In addition, the catcher’s position is very physically demanding.

Unlike pitchers, who threw for a limited amount of innings, catchers take part in every play and every inning in every game.

Plus, they spend most of the game squatting, standing up, and then squatting again. Furthermore, catchers do all this while wearing heavy protective equipment.

Skills And Responsibilities Of A Catcher

A good catcher must possess a very versatile set of skills.

They need to have a high baseball IQ and call the game well and have a great mental focus as they have to do this throughout the game.

Catchers also must have communication skills and some leadership qualities as they communicate with managers and pitchers and call pitches while their team is against the bat.

In addition, they need quick feet, great blocking technique, excellent hands, and at least decent hitting skills.

In past, most catchers were thicker and shorter, less physical players. However, today, coaches appreciate more athletic and agile catchers.

Besides calling pitches and catching each throw that the batter doesn’t make contact with, catchers also have other responsibilities.

They’re in charge of preventing runners from scoring as they advance from 3rd base from home plate. Plus, they always have to keep an eye on base stealers.

3. Shortstop

Two baseball players at shortstop position.

When it comes to athletic ability, no position in baseball is more demanding than shortstop. No other infield player covers as much ground as a shortstop.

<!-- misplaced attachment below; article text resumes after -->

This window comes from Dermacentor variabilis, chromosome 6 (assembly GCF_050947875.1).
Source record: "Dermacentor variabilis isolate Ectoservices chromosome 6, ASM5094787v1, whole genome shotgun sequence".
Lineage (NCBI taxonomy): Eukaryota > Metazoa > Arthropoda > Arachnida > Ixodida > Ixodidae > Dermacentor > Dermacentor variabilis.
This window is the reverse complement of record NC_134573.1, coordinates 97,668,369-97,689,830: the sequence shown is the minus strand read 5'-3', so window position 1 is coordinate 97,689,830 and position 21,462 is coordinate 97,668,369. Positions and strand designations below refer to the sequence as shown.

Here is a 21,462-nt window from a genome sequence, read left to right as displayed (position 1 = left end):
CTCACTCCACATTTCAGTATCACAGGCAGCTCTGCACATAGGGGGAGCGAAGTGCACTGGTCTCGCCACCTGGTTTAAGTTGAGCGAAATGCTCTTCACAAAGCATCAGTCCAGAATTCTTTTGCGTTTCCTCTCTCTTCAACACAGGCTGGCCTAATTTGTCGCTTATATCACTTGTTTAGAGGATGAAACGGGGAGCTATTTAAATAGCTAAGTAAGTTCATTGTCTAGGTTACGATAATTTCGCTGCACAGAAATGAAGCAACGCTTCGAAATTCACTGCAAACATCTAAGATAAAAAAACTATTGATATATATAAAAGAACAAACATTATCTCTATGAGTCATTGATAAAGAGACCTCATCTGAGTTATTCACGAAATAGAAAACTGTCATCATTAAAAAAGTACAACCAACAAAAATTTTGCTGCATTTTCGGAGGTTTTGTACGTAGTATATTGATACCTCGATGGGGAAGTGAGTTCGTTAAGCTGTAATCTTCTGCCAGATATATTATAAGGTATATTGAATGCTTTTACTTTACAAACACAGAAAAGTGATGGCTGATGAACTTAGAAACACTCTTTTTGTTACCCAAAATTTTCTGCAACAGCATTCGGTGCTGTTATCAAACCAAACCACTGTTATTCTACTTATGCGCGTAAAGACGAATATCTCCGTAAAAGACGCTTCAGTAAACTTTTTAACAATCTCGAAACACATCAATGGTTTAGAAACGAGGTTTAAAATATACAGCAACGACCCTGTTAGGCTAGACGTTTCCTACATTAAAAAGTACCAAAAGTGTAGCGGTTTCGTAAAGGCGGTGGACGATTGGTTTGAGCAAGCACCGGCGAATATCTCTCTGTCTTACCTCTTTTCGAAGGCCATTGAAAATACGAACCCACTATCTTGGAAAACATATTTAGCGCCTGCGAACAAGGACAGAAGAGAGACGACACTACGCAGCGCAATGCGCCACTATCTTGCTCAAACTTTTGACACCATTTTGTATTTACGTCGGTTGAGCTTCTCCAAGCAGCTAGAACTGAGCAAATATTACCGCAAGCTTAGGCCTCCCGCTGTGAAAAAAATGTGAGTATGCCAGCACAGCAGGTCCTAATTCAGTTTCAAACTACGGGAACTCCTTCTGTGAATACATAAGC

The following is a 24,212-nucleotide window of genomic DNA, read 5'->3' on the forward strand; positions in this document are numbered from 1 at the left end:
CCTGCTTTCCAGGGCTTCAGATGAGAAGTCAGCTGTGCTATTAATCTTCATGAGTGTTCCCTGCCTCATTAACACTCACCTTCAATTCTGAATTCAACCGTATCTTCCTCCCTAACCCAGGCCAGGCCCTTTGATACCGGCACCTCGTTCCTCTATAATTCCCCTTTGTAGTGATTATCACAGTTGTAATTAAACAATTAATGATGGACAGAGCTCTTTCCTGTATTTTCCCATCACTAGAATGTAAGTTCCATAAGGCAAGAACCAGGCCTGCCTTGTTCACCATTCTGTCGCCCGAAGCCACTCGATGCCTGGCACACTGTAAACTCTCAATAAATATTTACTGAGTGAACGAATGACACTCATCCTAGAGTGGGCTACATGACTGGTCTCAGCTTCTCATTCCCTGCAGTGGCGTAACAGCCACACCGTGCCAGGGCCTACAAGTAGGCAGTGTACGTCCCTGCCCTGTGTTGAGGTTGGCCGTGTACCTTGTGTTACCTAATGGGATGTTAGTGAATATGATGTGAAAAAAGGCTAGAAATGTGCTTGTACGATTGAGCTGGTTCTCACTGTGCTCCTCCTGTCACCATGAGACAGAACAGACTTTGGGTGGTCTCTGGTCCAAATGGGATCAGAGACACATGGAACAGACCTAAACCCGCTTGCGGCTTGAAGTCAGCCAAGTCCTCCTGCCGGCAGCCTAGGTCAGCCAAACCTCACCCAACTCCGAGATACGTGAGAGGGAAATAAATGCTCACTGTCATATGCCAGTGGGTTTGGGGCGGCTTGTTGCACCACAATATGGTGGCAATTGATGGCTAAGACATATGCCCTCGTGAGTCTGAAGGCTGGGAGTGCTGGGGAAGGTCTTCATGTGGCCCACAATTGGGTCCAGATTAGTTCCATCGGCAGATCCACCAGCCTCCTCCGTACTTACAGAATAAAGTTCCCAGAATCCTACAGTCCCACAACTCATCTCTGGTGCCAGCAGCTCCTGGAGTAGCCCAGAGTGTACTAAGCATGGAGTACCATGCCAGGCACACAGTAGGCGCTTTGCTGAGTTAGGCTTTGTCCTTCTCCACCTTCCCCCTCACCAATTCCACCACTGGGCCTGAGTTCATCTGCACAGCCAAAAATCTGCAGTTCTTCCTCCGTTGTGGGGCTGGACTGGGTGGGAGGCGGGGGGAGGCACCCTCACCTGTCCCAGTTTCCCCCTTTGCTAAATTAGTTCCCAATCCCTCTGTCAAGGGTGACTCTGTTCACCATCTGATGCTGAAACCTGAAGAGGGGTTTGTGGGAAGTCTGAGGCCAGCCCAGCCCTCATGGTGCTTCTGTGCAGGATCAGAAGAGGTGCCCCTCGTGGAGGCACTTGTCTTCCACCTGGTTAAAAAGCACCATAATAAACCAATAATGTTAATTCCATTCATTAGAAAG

They’re constantly on the move to the left, to the right, and sometimes even to the outfield for short fly balls.

In addition to covering such a large area, shortstops are commonly faced with the most difficult fielding chances and often have to throw long to the first base.

Because of their central position on the field, the shortstop often assumes the commanding position in the infield and is often referred to as a captain of the infield.

Playing in this position means that you’ll be involved in most of the 27 outs during the game as a lot of balls come to that area of the field and shortstop is involved in all sorts of different plays.

Skills And Responsibilities Of A Shortstop

Shortstop stands out among other infielders due to their athleticism.

A good shortstop must be a premium athlete and extremely agile. This is because they have to cover a large area.

Plus, they’re often in a position to dive for the ball only to get up immediately and throw the ball towards the first base.

This also means that they need a solid arm and an accurate throw in order to retire batters. Shortstops also possess excellent glove skills which are necessary for successful fielding.

On top of all this, a shortstop needs to have a great field vision, understanding of the game, and leadership qualities.

Players at this position are normally located between second and third base and their primary job is to retire batters who hit the ball in this area.

They also help other infielders as a cutoff man and act as second basemen in double plays.


Obviously, there’s no definitive answer to what position in baseball is the hardest.

Still, some roles on the field require more versatile skills, more athleticism, and require great mental strength.

While all players contribute to winning plays, pitcher, catcher, and shortstop still stand out as positions that are hardest to play.

While coaches can sometimes hide their weaker players at some other positions, these three need to be filled with high-quality players if a team is to have any success.

The debate on this matter will certainly go on, but the constant discussion on various issues is one of the best things about baseball.

Paul Hall
Paul Hall

Hello, I’m Paul, a 45 year old passionate baseball fan and the owner of this website. I hope my article could help to answer your questions.

Little Ballparks